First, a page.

The Best State for Grads
North Dakota is the best state for graduates, in terms of average starting salary, post-college debt levels, and job availability.
A new study by Venture Smarter ranked the best and worst states for graduates based on how they perform for entry-level earning potential, college degree value, the burden of student debt, and entry-level job opportunities.
BEST STATES FOR GRADS
North Dakota scored the highest with an overall score of 8.8 out of ten. The state had the lowest average student debt at $28,604 per person. Additionally, North Dakota’s starting salary of $43.200 is significantly higher than the state’s $31.900 living wage, which means entry-level workers typically don’t have to take on a second job to cover essential expenses such as rent, groceries, or bills.
The state also demonstrated strong performance in terms of graduate job prospects, with data from the Bureau of Labor Statistics indicating that 12% of the local workforce falls within the graduate age range. Additionally, there has been a notable 6.5% increase in job openings in the state this year.
Idaho ranked second highest with a score of 8.7 out of ten, with high scores in earning potential. The state has one of the highest average graduate salaries at $50,941 – 52% higher than its $33.600 living wage.
WORST STATES FOR GRADS
Pennsylvania was named the worst states for grads in the ranking, mostly due to the state’s high financial burden and high tuition costs. The average Pennsylvania student has $35,385 in debt and the typical tuition costs $14.5k in Pennsylvania, which is 43% higher than the national average ($10K). Graduation rates are also low at 32%.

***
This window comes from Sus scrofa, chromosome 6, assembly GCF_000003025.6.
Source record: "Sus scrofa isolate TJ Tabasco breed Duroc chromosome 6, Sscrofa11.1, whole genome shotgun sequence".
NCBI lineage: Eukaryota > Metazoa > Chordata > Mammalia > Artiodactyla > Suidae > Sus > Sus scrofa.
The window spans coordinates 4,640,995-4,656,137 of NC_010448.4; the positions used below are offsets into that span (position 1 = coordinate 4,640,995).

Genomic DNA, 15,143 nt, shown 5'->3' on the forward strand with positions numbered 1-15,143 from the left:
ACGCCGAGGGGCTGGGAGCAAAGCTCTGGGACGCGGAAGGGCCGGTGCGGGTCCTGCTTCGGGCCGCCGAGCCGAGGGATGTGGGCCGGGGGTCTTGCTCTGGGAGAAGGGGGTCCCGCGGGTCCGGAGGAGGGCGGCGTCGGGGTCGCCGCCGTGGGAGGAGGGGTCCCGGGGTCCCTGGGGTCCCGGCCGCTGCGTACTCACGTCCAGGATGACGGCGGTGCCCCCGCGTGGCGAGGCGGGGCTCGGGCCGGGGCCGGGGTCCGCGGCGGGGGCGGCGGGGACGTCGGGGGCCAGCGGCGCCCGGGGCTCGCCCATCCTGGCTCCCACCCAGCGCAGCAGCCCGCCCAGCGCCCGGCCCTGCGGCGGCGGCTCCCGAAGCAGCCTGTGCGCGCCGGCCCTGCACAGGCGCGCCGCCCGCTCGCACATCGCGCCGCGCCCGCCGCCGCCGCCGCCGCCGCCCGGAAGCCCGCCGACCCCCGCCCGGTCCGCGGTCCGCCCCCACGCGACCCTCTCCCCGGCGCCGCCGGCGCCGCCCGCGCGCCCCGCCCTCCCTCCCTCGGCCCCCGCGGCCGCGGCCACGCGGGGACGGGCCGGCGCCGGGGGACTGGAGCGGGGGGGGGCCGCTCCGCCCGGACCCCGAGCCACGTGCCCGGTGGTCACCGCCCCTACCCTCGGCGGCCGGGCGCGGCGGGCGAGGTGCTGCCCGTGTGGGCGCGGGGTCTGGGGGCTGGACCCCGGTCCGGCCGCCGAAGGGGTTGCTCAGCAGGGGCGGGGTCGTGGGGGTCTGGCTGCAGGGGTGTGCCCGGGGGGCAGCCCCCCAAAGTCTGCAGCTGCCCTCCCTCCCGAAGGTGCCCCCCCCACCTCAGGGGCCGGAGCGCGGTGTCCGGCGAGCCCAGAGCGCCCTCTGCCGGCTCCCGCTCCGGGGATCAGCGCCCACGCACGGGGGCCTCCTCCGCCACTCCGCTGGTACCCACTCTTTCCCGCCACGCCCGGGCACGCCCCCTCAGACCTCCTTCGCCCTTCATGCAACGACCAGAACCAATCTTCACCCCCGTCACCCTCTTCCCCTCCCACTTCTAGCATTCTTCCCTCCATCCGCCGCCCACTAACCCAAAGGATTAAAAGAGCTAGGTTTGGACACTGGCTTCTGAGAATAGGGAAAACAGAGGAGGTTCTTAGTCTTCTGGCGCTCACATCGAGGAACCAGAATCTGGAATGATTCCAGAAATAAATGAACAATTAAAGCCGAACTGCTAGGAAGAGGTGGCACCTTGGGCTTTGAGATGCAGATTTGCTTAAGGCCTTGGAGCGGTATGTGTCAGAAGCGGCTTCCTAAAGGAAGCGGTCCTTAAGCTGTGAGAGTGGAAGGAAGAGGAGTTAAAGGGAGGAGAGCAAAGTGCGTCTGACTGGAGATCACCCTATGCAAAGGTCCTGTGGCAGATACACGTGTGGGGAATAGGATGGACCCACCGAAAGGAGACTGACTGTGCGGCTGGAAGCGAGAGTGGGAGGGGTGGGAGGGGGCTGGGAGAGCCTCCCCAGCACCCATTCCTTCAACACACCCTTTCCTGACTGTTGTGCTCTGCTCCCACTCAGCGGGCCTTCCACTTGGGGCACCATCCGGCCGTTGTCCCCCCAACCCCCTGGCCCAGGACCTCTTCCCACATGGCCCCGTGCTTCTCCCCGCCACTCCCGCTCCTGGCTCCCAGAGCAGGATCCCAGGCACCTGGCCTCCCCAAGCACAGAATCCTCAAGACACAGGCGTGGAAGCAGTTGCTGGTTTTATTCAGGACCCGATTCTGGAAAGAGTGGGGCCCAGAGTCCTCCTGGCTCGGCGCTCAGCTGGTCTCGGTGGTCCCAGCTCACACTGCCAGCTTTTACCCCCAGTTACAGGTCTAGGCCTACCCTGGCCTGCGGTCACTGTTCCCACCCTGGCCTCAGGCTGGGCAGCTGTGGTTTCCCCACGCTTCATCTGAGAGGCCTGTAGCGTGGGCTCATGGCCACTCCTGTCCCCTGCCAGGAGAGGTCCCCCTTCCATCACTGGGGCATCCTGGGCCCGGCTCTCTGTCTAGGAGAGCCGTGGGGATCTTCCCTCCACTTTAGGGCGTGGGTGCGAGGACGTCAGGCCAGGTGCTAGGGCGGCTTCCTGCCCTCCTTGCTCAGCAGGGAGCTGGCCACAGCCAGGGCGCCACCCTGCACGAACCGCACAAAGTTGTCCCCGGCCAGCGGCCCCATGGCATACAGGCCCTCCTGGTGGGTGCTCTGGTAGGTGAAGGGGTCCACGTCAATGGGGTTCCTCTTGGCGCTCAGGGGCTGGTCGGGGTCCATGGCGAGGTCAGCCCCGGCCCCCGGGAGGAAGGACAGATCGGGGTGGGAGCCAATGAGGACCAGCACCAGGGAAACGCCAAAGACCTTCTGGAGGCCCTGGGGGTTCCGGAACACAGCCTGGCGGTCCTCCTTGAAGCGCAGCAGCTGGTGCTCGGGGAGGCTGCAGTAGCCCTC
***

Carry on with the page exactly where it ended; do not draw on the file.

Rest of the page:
Degree value, which considers the average tuition fees and college graduation rate, was poor for nearly every state. West Virginia, however, ranked the poorest in this category with a 21% graduation rate—the lowest overall.
Venture Smarter analyzed data gathered from the National Centre for Educational Statistics, the World Population Review, ZipRecruiter, the Education Data Initiative, and the U.S. Bureau of Labor Statistics.
The study’s methodology included the four following categories:
Degree value: Measured the average private and public tuition fees in each state, along with college graduation rates.
Earning potential: Compared average annual starting salaries and compared this to each state’s current living wage.
Financial burden: Measured by the average student loan debt reported per person
Job opportunities: Measured the rate of new job openings, and the proportion of each state’s workforce that are of graduate age (21-25).
Next Page: Early Decision vs. Early Action
Comments or questions about this article? Email us.